Japan Prime Minister Abe to visit hospital again on Monday

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© Reuters. FILE PHOTO – Japan’s PM Abe holds news conference on coronavirus disease (COVID-19) in Japan

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TOKYO (Reuters) – Japanese Prime Minister Shinzo Abe is planning to visit a Tokyo hospital on Monday, Yomiuri daily said, amid mounting concerns about his ability to continue as premier due to health issues and fatigue from handling the coronavirus crisis.

Citing several government and coalition sources, Yomiuri said Abe would receive the results of a medical check-up from a week ago, when he underwent an examination that lasted seven-and-a-half hours, adding to worries about his health.

“This time it’s to hear the results of the medical check-up,” an anonymous government official told the paper.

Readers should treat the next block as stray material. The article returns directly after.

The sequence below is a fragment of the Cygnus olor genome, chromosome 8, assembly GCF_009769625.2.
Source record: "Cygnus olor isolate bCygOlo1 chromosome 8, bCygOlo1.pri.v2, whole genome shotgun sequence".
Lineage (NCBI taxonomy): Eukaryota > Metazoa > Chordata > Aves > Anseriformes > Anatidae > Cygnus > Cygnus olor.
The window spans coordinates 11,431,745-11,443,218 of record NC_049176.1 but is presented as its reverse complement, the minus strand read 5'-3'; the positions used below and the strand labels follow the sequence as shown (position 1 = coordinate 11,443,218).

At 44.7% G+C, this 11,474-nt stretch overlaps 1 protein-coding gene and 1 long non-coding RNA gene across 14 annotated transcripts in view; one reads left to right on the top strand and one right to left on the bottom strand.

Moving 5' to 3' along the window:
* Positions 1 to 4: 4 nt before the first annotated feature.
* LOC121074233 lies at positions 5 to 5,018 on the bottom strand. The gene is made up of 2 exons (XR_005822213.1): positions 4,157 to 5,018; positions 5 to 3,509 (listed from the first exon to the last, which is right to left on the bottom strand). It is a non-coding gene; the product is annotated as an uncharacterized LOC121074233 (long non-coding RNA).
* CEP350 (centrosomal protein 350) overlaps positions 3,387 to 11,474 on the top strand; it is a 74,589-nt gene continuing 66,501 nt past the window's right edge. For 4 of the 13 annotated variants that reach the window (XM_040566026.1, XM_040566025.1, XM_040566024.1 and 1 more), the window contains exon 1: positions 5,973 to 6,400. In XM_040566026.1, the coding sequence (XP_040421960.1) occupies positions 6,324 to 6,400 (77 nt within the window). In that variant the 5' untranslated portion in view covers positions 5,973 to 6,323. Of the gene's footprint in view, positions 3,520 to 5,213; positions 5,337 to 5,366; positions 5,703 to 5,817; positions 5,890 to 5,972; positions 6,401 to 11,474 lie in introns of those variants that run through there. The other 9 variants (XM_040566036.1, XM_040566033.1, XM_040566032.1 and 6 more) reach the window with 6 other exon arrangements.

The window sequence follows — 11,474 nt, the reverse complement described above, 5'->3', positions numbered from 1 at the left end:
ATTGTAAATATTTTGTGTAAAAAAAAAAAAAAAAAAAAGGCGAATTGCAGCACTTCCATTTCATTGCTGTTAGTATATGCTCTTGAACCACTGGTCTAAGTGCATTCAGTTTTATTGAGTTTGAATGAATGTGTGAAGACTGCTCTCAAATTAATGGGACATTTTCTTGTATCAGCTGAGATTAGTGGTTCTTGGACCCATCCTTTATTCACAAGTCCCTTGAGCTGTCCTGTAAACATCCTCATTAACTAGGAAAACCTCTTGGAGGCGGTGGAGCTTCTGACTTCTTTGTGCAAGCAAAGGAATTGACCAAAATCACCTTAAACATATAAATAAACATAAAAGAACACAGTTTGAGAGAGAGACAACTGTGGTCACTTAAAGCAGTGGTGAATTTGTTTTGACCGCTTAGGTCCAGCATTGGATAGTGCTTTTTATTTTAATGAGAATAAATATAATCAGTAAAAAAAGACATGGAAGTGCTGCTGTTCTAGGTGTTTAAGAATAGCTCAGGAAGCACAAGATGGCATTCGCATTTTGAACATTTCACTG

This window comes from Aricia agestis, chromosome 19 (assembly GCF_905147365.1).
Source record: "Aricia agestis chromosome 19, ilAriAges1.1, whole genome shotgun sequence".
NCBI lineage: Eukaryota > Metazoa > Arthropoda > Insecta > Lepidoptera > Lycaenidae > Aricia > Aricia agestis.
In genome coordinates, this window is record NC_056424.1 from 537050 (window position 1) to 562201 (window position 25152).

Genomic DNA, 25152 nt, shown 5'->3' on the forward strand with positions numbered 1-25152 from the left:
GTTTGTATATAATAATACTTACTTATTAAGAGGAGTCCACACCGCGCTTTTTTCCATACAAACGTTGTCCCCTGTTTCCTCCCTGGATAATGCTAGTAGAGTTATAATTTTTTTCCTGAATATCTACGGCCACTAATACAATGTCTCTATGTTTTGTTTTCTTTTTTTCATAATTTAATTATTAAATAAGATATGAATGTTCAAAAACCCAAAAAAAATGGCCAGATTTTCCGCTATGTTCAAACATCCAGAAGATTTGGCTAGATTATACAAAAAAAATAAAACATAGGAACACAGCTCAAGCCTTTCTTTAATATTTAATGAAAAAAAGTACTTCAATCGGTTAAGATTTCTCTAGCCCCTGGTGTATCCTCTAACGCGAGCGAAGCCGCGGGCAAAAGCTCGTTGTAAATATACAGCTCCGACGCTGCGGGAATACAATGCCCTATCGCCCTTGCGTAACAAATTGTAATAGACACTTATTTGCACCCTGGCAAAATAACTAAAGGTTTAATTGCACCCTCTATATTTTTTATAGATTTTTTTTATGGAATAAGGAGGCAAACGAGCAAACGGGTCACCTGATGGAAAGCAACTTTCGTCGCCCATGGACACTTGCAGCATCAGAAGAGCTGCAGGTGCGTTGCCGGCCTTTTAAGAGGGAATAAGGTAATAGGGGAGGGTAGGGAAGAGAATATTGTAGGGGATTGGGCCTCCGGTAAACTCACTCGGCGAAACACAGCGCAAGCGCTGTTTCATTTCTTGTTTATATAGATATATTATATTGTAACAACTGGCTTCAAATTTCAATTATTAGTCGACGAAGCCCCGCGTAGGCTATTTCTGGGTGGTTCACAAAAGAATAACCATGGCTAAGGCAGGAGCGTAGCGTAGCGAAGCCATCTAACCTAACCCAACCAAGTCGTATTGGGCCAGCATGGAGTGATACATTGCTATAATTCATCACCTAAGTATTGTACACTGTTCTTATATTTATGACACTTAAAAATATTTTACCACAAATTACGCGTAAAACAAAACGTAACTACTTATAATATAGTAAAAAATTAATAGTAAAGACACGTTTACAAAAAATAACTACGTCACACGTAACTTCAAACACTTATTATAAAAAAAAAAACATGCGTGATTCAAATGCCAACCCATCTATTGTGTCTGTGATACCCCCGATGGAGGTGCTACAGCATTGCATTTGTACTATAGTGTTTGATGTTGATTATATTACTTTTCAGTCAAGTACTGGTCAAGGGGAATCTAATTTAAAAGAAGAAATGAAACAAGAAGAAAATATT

Abe, already the country’s longest-serving prime minister, was set to surpass a half-century-old record set by his great-uncle Eisaku Sato for the longest consecutive tenure as premier on Monday.

Abe, in office since 2012 in his second stint as prime minister, resigned from his first term in 2007 because of struggles with ulcerative colitis, which he now keeps under control with medication that was not previously available.

Japanese media have speculated about Abe’s health this month, including detailed reports on Abe’s walking speed. Weekly magazine Flash said Abe had vomited blood at his office on July 6. Reuters was unable to verify the report, which was refuted by government officials.

The prime minister’s office did not give a detailed explanation of his hospital visit last week, but Health Minister Katsunobu Kato, a close aide, said it was a regular check-up and he was “not at all” worried about Abe’s health.

Abe gets a regular check-up twice a year, with his most recent on June 13, Kyodo news agency said, adding that last week’s visit was a follow-up to the June check-up, citing a hospital source.

Akira Amari, another Abe confidante and chairman of the LDP’s tax panel, said that Abe, 65, could be suffering from fatigue because of his continuous work over the response to the virus.

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